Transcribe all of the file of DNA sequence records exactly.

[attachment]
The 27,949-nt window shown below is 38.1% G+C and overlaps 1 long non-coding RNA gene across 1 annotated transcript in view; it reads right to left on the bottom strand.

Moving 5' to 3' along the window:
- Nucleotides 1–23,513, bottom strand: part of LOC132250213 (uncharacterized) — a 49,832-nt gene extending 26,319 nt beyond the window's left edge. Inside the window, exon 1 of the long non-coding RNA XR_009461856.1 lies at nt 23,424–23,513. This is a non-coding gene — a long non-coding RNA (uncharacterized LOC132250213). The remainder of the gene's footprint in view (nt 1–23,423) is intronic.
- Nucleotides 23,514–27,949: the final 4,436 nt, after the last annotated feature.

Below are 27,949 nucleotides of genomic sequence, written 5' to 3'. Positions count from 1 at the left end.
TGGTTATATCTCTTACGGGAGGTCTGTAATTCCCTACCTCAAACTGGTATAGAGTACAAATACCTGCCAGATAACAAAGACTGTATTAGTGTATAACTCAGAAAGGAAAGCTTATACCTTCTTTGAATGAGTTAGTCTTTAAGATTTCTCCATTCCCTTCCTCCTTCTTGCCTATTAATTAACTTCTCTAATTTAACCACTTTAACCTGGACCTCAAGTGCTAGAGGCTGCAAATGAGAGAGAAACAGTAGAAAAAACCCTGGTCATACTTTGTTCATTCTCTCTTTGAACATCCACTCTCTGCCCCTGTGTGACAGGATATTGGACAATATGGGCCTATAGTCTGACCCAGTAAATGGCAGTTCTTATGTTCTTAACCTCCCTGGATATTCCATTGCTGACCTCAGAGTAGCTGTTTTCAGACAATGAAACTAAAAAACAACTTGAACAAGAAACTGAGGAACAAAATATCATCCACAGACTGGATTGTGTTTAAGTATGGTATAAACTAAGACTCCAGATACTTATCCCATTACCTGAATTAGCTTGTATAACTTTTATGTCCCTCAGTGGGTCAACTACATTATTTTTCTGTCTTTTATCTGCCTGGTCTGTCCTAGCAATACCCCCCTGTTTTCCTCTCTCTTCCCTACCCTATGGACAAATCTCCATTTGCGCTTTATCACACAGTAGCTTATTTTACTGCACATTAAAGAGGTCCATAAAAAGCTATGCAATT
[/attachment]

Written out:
The 27,949-nt window shown below is 38.1% G+C and overlaps 1 long non-coding RNA gene across 1 annotated transcript in view; it reads right to left on the bottom strand.

Moving 5' to 3' along the window:
- Nucleotides 1–23,513, bottom strand: part of LOC132250213 (uncharacterized) — a 49,832-nt gene extending 26,319 nt beyond the window's left edge. Inside the window, exon 1 of the long non-coding RNA XR_009461856.1 lies at nt 23,424–23,513. This is a non-coding gene — a long non-coding RNA (uncharacterized LOC132250213). The remainder of the gene's footprint in view (nt 1–23,423) is intronic.
- Nucleotides 23,514–27,949: the final 4,436 nt, after the last annotated feature.

Below are 27,949 nucleotides of genomic sequence, written 5' to 3'. Positions count from 1 at the left end.
TGGTTATATCTCTTACGGGAGGTCTGTAATTCCCTACCTCAAACTGGTATAGAGTACAAATACCTGCCAGATAACAAAGACTGTATTAGTGTATAACTCAGAAAGGAAAGCTTATACCTTCTTTGAATGAGTTAGTCTTTAAGATTTCTCCATTCCCTTCCTCCTTCTTGCCTATTAATTAACTTCTCTAATTTAACCACTTTAACCTGGACCTCAAGTGCTAGAGGCTGCAAATGAGAGAGAAACAGTAGAAAAAACCCTGGTCATACTTTGTTCATTCTCTCTTTGAACATCCACTCTCTGCCCCTGTGTGACAGGATATTGGACAATATGGGCCTATAGTCTGACCCAGTAAATGGCAGTTCTTATGTTCTTAACCTCCCTGGATATTCCATTGCTGACCTCAGAGTAGCTGTTTTCAGACAATGAAACTAAAAAACAACTTGAACAAGAAACTGAGGAACAAAATATCATCCACAGACTGGATTGTGTTTAAGTATGGTATAAACTAAGACTCCAGATACTTATCCCATTACCTGAATTAGCTTGTATAACTTTTATGTCCCTCAGTGGGTCAACTACATTATTTTTCTGTCTTTTATCTGCCTGGTCTGTCCTAGCAATACCCCCCTGTTTTCCTCTCTCTTCCCTACCCTATGGACAAATCTCCATTTGCGCTTTATCACACAGTAGCTTATTTTACTGCACATTAAAGAGGTCCATAAAAAGCTATGCAATT